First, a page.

Lancegate

Thanks to Oprah and her own network (actually called OWN, i.e. Oprah Winfrey Network), my alarm went off at 2am and I awoke full of an eager excitement to see Lance Armstrong ‘fess up, spill the beans and, lets be honest, hopefully cry.

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Street art in Los Angeles

The week long anticipation of the interview felt to me like a modern execution. Eagerness, bordering on giddiness, from people across the world that wanted to witness the downfall of one of the most iconic and successful athletes of our generation.Going into today I think I, like many people, wanted to know 3 things: how, when and why.

The why is interesting as we likely know why any athlete takes a PED (Performance Enhancing Drug) or technique. Similarly, we know “why now”. He’s been stripped off his titles, dumped by his sponsors/foundation and basically has everyone, short of his mother, testifying against him.

Therefore the why I was interested in, was “why act the way you did?”, bullying, intimidating, denying in such a manner.So there I was in my flat, iPad adjusted to in-bed viewing, running my hands in excitement (or perhaps just because it was about -5’C in my flat). I couldn’t find the stream, and ironically discovered I don’t have the Discovery channel, which I earlier discovered was showing the interview.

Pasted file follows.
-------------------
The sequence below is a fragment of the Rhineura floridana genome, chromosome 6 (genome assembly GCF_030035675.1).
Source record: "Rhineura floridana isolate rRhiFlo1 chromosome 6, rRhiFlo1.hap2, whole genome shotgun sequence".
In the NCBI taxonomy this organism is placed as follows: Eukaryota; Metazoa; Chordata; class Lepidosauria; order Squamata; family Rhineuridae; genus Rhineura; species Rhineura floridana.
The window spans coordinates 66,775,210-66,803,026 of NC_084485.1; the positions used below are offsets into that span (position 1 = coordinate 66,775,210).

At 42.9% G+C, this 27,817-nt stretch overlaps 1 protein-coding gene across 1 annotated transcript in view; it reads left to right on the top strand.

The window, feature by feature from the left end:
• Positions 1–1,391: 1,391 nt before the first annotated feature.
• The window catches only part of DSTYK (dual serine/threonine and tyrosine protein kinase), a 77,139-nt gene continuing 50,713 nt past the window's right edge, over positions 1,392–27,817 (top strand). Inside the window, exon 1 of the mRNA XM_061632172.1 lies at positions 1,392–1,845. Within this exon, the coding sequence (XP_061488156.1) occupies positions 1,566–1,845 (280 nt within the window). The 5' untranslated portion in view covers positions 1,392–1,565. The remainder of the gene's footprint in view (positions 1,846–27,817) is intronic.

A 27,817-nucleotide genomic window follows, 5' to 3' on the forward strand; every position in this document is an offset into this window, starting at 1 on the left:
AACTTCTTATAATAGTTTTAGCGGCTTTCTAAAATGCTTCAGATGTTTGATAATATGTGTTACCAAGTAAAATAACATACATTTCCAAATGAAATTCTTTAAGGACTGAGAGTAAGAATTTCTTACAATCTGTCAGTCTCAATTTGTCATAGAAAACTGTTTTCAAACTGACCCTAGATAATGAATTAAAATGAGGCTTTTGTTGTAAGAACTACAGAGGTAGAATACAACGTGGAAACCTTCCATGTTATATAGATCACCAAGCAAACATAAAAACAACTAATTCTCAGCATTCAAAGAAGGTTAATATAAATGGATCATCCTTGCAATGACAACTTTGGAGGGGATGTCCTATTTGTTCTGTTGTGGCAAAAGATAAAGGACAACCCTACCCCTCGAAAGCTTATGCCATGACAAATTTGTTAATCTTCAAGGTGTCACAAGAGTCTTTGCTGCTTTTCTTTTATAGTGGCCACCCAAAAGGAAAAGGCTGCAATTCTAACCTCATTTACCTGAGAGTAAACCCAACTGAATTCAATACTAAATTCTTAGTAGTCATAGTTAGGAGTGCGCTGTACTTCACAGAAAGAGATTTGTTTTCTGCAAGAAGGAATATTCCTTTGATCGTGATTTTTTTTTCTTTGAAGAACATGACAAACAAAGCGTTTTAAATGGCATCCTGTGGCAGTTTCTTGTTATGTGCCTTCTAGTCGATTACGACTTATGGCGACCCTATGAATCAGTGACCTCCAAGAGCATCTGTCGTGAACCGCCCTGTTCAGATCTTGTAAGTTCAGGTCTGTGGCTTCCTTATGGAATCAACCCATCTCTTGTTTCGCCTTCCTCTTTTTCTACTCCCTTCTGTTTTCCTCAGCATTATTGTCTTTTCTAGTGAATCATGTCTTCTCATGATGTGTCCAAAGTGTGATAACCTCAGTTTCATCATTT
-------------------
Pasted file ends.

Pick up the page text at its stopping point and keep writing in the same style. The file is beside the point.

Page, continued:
Luckily, like many cat-lovers across the globe, YouTube came to the rescue. 9 separate videos of the interview (Part 1 of 2 of course), totalling about an hour of confessions.

I admit I am not a cycling fan so I am viewing the information, accounts and interview from an uneducated angle. I have read a lot on the subject and allegations and was keen to hear Lance address specific incidents and reports. As much as Oprah was conducting the interview, it was clear what Lance’s motive was: admit to doping, don’t overplay the cancer angle, don’t get into specifics about people/accusations and, to give Lance a grain-of-credit, be honest.

He admitted to ‘using’ a variety of PEDs and techniques during all 7 of his TDF (Tour De France) wins and implied he certainly wasn’t alone. One quote suggested he wouldn’t be shocked if around 195 of the 200 guys on Tour were engaged in similar doping.

Regardless of his obvious confession (which we all knew by this point), the entire interview just felt like a little boy who was caught and had no where else to run. Sly smiles, over-the-top apology statements, tactical avoidance and questionable rationals overshadowed an opportunity for Lance to just let loose on the sport, the cheats and the allegations.

Wearing what seemed to be the same attire as Tiger Woods wore during his famous confession two years ago, Lance Armstong’s brain was working in overdrive to admit what he felt he needed to but maintain some of his dignity and persona, on which he built his billion-dollar empire.

One part of the interview I felt poignant was Oprah saying how fame merely amplifies the person you are. If you are a jerk, you become a bigger jerk. If you a humanitarian, you become a bigger humanitarian. Lance responded saying he felt he was both. Truth is Lance, anyone with you wealth and backing could become a worthy humanitarian, few could become the jerk that you grew to become.

Did the interview answer my questions and satisfy my disgust with Armstrong? Not really.